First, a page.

Second Thought: Wednesday, February 2, 2005
Where to Put the Poor People

They may be always with us — but not in city-subsidized housing.


Fort Worth has been trotting out a lot of big projects lately. The tornado-damaged Bank One building is now being converted to high-end condos, one of several big downtown housing projects. The Trinity River Vision project is going to open up a huge parcel of under-utilized property on the near North Side, and once again, high-end housing is part of the game.
The old and seedy Riverside Villages apartments in the southeast part of town are being torn down and new houses built. The Woodhaven neighborhood is studying how to get rid of low-income apartments that have high crime problems. I could go on, but you get the idea. Fort Worth is redeveloping into a city where expensive housing development is being done across the entire town.
Is this a good thing? In one sense, sure. New residential developments downtown will certainly help Fort Worth, and neighborhood groups are trying to get some blighted properties cleaned up.
But there is a trend emerging in all this that Fort Worth is not dealing with. The city is putting huge dollars into these high-end housing projects while decent low-income housing is being pushed to the side. And while 39 percent of Tarrant County households are renters — a figure that has risen slightly over the past few years — this city is putting most of its money, not into developments that will turn renters into homeowners, but into developments that will help upper-middle-class folks live groovier.
A study last year by the National Low Income Housing Coalition found the average price of a one-bedroom apartment in Tarrant County was $597; a two-bedroom came in at $732. What the study found was that those rates are out of sight for most low-income residents. In order to live in a two-bedroom apartment — and not spend more than 30 percent of his or her income on housing — a wage earner would have to make $14.08 an hour to afford the two-bedroom apartment. For the one-bedroom, the wage would have to be $11.48 per hour. From 1998 to 2004, the average price for a rental unit in Tarrant County went up 28.7 percent, while the average wage, during that time period, declined by 4 percent when adjusted for inflation.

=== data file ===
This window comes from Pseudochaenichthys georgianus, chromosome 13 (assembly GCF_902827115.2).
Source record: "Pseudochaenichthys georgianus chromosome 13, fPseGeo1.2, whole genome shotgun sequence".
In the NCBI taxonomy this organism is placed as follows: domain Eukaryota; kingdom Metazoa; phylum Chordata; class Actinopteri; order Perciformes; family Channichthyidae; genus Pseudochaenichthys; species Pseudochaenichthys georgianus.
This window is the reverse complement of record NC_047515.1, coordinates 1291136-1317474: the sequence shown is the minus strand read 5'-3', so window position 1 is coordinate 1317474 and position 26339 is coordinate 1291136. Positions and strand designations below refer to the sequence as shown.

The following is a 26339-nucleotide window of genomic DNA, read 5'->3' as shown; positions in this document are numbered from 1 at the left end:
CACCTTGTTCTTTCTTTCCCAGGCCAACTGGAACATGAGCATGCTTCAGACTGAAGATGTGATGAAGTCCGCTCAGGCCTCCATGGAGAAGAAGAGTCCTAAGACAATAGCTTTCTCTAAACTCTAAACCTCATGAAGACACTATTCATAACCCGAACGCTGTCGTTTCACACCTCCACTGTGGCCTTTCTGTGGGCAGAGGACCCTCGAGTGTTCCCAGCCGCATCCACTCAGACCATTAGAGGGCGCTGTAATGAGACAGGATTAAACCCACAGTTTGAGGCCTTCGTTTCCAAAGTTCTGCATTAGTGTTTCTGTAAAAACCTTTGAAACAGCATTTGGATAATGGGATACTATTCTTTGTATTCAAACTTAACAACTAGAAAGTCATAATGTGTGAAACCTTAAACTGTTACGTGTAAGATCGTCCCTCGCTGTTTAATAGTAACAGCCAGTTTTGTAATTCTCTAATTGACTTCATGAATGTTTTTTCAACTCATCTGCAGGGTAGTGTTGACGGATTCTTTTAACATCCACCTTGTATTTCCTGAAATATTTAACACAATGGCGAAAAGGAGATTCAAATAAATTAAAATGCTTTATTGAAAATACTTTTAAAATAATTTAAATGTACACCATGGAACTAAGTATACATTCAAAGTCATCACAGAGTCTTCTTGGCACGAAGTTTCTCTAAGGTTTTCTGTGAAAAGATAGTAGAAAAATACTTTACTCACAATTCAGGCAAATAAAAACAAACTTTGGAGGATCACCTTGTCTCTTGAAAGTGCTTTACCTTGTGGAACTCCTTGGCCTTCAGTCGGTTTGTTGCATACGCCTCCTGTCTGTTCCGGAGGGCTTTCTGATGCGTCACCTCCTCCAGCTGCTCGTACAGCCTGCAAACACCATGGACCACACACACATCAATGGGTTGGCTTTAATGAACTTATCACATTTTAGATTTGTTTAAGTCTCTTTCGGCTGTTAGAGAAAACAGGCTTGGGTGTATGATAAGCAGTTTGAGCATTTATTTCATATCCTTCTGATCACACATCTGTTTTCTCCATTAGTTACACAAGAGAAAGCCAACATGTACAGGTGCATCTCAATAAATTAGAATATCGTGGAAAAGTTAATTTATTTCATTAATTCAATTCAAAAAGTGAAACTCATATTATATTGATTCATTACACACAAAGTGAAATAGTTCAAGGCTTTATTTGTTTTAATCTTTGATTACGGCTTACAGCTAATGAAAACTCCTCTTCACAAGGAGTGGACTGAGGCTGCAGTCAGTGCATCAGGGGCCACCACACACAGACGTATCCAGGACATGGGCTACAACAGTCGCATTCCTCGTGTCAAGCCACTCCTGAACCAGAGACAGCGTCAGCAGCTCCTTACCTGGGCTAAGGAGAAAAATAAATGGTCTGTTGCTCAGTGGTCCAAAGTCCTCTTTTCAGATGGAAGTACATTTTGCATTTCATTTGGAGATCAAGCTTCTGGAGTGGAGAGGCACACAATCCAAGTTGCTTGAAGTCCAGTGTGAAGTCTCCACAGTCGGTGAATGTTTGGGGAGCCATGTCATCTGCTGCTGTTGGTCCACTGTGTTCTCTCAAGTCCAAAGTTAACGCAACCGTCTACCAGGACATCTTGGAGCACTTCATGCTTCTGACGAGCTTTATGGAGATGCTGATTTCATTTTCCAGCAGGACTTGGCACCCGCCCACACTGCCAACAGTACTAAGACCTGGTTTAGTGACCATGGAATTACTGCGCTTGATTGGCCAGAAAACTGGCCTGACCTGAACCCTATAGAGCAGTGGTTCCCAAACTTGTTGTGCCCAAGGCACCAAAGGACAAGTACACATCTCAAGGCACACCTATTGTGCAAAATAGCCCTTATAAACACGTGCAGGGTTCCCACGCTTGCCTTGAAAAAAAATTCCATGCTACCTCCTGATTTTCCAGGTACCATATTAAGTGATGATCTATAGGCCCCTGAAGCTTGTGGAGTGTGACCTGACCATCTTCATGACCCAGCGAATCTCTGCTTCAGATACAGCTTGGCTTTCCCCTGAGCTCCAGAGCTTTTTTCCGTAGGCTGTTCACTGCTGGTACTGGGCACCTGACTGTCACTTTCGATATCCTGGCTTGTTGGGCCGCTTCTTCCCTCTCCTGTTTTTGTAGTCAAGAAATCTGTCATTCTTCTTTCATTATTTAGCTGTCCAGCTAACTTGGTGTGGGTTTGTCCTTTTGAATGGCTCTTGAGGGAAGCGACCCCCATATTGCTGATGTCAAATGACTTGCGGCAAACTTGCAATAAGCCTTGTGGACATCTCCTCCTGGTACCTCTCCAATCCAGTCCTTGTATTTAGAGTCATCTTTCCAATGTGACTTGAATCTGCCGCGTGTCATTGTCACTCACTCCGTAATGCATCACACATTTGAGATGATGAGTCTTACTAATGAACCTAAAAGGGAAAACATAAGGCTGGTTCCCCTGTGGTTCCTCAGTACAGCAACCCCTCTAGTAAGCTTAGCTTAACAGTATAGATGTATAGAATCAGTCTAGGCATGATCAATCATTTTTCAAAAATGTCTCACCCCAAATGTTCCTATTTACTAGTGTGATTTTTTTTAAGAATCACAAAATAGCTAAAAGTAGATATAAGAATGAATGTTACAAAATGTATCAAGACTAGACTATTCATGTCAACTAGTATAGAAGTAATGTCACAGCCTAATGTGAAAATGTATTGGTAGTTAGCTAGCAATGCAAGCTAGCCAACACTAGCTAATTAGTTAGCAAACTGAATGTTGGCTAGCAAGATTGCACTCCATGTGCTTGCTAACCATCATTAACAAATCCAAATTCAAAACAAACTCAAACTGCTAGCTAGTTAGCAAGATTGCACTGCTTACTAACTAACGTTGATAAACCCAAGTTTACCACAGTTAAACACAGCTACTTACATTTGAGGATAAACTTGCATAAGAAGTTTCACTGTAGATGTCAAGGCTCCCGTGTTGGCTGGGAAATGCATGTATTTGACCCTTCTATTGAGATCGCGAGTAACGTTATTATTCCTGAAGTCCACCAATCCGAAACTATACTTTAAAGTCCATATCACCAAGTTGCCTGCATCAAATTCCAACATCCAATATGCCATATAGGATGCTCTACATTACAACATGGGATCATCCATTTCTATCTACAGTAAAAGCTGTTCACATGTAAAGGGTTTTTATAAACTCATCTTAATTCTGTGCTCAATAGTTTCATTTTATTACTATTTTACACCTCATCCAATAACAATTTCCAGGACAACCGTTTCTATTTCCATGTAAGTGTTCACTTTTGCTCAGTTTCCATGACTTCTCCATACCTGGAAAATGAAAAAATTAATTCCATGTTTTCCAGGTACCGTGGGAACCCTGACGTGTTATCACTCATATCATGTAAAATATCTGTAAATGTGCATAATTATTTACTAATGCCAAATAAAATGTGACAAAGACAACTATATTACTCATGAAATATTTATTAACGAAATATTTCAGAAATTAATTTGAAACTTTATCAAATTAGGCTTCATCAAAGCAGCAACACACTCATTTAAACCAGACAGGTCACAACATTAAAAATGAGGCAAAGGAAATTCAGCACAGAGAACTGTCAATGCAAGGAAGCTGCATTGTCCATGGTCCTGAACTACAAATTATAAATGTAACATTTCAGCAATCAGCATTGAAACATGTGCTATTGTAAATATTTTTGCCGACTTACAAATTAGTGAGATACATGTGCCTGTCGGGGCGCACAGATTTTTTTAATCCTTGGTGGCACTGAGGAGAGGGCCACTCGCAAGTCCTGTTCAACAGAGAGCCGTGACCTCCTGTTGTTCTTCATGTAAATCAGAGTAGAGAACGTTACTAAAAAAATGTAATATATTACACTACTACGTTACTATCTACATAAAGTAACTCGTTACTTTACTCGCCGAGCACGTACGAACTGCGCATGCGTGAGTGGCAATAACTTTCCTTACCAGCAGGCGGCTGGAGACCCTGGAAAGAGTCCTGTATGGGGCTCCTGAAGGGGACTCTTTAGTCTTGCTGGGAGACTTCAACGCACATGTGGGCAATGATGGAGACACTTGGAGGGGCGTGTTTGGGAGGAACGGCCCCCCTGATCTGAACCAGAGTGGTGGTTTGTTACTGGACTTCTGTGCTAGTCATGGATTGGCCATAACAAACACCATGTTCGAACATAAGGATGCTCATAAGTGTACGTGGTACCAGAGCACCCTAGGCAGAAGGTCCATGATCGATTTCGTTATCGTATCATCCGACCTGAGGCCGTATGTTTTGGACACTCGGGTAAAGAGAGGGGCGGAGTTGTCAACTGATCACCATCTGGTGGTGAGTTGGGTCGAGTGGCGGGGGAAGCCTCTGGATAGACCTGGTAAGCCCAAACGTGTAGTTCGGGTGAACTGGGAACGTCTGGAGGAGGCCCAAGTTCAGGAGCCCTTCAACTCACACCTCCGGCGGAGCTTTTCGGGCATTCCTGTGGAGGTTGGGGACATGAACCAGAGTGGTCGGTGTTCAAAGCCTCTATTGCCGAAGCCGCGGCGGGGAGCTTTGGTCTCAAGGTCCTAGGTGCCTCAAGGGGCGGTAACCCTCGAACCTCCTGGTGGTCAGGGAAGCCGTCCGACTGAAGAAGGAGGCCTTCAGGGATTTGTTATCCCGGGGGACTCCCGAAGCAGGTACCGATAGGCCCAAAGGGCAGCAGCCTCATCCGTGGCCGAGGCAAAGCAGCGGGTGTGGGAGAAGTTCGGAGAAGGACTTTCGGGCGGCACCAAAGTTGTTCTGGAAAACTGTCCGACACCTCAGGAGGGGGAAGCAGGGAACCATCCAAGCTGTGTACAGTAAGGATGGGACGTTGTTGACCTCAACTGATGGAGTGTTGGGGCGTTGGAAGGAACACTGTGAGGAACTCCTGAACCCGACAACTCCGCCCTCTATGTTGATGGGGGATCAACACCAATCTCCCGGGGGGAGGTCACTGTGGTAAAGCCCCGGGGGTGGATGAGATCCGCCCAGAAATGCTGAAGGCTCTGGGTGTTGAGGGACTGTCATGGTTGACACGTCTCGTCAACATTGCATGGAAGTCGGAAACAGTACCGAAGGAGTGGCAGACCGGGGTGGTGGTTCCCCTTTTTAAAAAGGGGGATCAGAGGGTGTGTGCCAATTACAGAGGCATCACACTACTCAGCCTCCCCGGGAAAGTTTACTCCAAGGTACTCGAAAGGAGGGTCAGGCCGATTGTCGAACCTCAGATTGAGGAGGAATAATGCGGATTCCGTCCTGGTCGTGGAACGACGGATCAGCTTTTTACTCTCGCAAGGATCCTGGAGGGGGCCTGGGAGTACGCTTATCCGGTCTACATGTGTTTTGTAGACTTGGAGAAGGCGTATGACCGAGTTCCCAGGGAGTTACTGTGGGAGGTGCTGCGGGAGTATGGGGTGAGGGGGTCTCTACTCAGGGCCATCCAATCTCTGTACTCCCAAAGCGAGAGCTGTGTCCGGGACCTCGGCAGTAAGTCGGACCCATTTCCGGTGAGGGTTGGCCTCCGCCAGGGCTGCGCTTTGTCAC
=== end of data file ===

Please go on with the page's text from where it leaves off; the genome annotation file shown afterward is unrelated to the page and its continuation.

This is not just a Fort Worth trend. It’s happening all over the country. The Bush Administration is cutting the “Section 8” voucher program for low-income housing by $1.6 billion this year. In the last few years, consumer prices have been rising faster than wages, making the minimum wage of $5.15 per hour nearly impossible to live on.
The problem Fort Worth is facing is complicated. Community groups do not want low-income projects in their neighborhoods. When the Riverside Villages project was planned, one-third of the 42-acre development near East Berry was to be for low-income apartments. But the Fort Worth City Council bowed to neighborhood pressure; now the low-income part of the deal is gone. About 230 new homes will be built, with the city kicking in $2.6 million of the $24 million price tag.
Fort Worth is also spending $236,000 to study how to demolish at least two Woodhaven area apartment complexes and disperse their low-income residents to other parts of the city. The city is now deciding whether to spend $5.6 million to buy the apartments and another $8.5 million to replace them with single-family homes.
There’s nothing wrong with the city trying to improve neighborhoods. The problem is that the city is investing in a market that needs no tax breaks — especially the downtown housing market. Empty-nester baby boomers are selling their suburban homes and buying condos in downtown areas all over the country. Fort Worth is no different; yet this city continues to give tax breaks to any high-end housing developer who sticks his hand out at city hall.
What Fort Worth needs to realize is that not everyone can live in a high-end condo. Hell, most of the renters can’t even afford basic, decent apartments. Where these folks are going to live is everyone’s business. And if Fort Worth can afford the handouts to posh developers, then why can’t it set aside just a little bit of money to make sure the low-income housing is not pushed out?
Think of it this way: If you buy one of those pricey condos downtown, you’ll want to go out and eat at night, and someone will have to bus your table. If that person is making $5.15 an hour, he will have to work 89 hours per week to afford a one-bedroom apartment.
This is not to say Fort Worth needs to discourage new high-end development. What needs to be done, however, is to make sure the low-income housing is not an afterthought, or even worse, that the only places low-income people can afford really aren’t worth living in. Because if the trends continue, the working poor who do basic, critical jobs in our community won’t be able to afford to live here. And even the rich folks know that can be a problem.

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